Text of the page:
Their innovations were judged by a trio of out-of-this world judges who helped to decide which of these incredible teams would be the Imagine Cup 2016 Champion, including special guest John Boyega, lead actor from Star Wars: The Force Awakens; Dr. Jennifer Tang, one-half of the duo that won the 2014 Imagine Cup Championship; and Kasey Champion, an accomplished software engineer and Computer Science Curriculum Developer at Microsoft.
During the Championship Show, it was exciting to see finalists’ reactions as they received words of encouragement and inspiration from the likes of Seattle Seahawks superstar quarterback Russell Wilson and hit recording artist and Garfield High alum Macklemore, both of whom congratulated the students on making it this far in the competition and wished them luck on their innovation journey.
During the final leg of their journey, Imagine Cup student finalists gained a number of valuable experiences – and inspired us every step of the way. They participated in a live hackathon and got to see first-hand just how powerful a few lines of code can be. The Garfield High gymnasium was transformed into a Robo World Cup Hackathon space where more than a 100 local high school students from the Boys & Girls Club and Garfield High joined Imagine Cup competitors. The hackathon, run by Microsoft Student Partners, helped students build and customize a robot kit using Windows 10 and Microsoft Azure, and tested their innovation in a World Cup style soccer style elimination tournament. The winners received an Xbox One, HP Spectre laptop and a World Cup trophy.
On behalf of Microsoft, I’d like to offer Team ENTy and all the students who dreamed big and worked so hard throughout this year’s Imagine Cup a hearty and well-deserved congratulations!
First Place, $50,000 prize: Team PH21 of Thailand, for its project Timelie, a stealth puzzle game.
Second Place, $10,000 prize: Team None Developers of Indonesia, for its project Froggy and the Pesticide, a game designed to raise environmental awareness.
Third Place, $5,000 prize: Team Tower Up of Brazil, for its project Sonho de Jequi, a runner game.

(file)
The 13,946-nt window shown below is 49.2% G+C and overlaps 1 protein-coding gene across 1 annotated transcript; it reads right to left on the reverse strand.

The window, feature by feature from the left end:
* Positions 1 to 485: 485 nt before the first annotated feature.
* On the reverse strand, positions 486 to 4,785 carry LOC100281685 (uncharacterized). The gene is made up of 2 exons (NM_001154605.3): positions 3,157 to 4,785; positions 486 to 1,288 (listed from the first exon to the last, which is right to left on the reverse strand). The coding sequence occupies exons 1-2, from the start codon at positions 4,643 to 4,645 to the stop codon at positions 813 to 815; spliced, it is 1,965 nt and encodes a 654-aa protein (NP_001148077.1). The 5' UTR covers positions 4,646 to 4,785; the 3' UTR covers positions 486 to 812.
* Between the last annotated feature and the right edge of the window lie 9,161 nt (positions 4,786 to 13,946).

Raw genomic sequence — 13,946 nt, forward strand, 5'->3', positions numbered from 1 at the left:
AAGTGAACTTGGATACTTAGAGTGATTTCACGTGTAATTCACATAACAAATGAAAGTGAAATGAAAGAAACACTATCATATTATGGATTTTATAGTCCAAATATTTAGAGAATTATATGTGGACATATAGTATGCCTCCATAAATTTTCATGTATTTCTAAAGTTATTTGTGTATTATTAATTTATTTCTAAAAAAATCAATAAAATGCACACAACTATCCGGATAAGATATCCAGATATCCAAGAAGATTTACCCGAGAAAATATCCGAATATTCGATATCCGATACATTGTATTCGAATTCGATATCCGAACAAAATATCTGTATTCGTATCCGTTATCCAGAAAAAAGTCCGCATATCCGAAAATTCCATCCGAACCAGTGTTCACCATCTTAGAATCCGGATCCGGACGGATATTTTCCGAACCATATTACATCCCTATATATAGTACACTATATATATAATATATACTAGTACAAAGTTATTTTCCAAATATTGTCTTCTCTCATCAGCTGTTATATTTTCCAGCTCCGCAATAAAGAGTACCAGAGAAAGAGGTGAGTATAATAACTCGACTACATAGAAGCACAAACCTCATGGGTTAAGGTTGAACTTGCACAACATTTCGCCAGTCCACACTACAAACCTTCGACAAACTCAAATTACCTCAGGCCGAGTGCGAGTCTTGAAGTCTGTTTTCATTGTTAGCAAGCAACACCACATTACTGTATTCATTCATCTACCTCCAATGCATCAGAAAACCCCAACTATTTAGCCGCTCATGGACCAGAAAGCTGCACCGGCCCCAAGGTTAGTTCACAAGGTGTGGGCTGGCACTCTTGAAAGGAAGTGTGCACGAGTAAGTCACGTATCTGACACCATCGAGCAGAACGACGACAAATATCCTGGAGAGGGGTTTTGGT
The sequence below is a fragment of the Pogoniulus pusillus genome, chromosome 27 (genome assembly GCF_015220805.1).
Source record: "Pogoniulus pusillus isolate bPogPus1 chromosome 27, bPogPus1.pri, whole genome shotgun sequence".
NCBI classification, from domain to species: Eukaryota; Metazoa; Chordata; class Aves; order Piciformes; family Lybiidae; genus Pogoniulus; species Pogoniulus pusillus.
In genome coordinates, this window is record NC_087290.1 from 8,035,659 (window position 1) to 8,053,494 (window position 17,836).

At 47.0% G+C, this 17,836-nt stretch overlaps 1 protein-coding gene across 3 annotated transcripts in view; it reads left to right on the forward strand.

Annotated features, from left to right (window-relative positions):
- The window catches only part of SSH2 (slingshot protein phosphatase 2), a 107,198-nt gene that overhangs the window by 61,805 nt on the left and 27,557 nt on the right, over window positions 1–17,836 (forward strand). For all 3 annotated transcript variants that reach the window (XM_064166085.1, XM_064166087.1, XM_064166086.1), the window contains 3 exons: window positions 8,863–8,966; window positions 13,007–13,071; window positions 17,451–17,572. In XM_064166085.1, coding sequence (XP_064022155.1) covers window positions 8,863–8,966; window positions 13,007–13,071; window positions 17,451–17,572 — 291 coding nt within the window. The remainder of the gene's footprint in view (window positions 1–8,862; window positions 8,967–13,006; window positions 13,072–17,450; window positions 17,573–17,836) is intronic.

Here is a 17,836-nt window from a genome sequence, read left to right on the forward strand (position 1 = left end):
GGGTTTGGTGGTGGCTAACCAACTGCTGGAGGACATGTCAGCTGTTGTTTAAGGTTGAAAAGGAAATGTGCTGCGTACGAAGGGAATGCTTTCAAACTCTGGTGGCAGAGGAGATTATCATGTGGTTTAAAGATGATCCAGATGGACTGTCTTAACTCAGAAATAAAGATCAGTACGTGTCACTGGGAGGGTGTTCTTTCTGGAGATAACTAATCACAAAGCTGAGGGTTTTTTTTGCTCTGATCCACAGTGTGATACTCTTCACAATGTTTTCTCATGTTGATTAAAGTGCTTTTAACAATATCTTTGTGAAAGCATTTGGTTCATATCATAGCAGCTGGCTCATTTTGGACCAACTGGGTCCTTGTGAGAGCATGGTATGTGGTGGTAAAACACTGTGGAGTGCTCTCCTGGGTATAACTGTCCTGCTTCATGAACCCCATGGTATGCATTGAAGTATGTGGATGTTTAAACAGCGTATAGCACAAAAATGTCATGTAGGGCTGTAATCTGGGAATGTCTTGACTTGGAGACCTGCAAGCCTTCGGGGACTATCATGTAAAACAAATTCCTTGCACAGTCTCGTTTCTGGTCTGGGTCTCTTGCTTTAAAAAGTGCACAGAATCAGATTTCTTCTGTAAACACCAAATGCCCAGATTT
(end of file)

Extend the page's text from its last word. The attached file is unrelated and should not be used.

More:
First Place, $50,000 prize: Team ENTy of Romania, which developed an app for monitoring balance and posture.
Second Place, $10,000 prize: Team Bit Masters of Sri Lanka, which developed a low-cost digital signage platform for advertising.
Third Place, $5,000 prize: Team HealthX of the United States, which developed a solution to help doctors and patients diagnose amblyopia.
World Citizenship Category:
First Place, $50,000 prize: Team AMANDA of Greece, which built an anti-bullying app that leverages virtual reality.
Second Place, $10,000 prize: Team Night’s Watch of Tunisia, which designed and built a smart prosthetic for individuals who have lost a limb.
Third Place, $5,000 prize: Team Insimu of Hungary, which designed a virtual reality app to improve the safe and correct medical diagnoses of patients.
Microsoft Ability Boot Camp: Team BoneyCare of China, which designed an app to treat speech impairments such as stuttering.
Microsoft Student Partner of the year:
Lisa Wong of Canada, University of British Columbia
GOVERNORS LAUNCH BIPARTISAN PARTNERSHIP TO EXPAND ACCESS TO COMPUTER SCIENCE EDUCATION
Governors Launch Bipartisan Partnership to Expand Access to Computer Science Education
On February 21, 2016, Governors Asa Hutchinson (R-Ark.) and Jay Inslee (D-Wash.) announced a new partnership to promote K-12 computer science education at the state level at the National Governors Association Winter Meeting.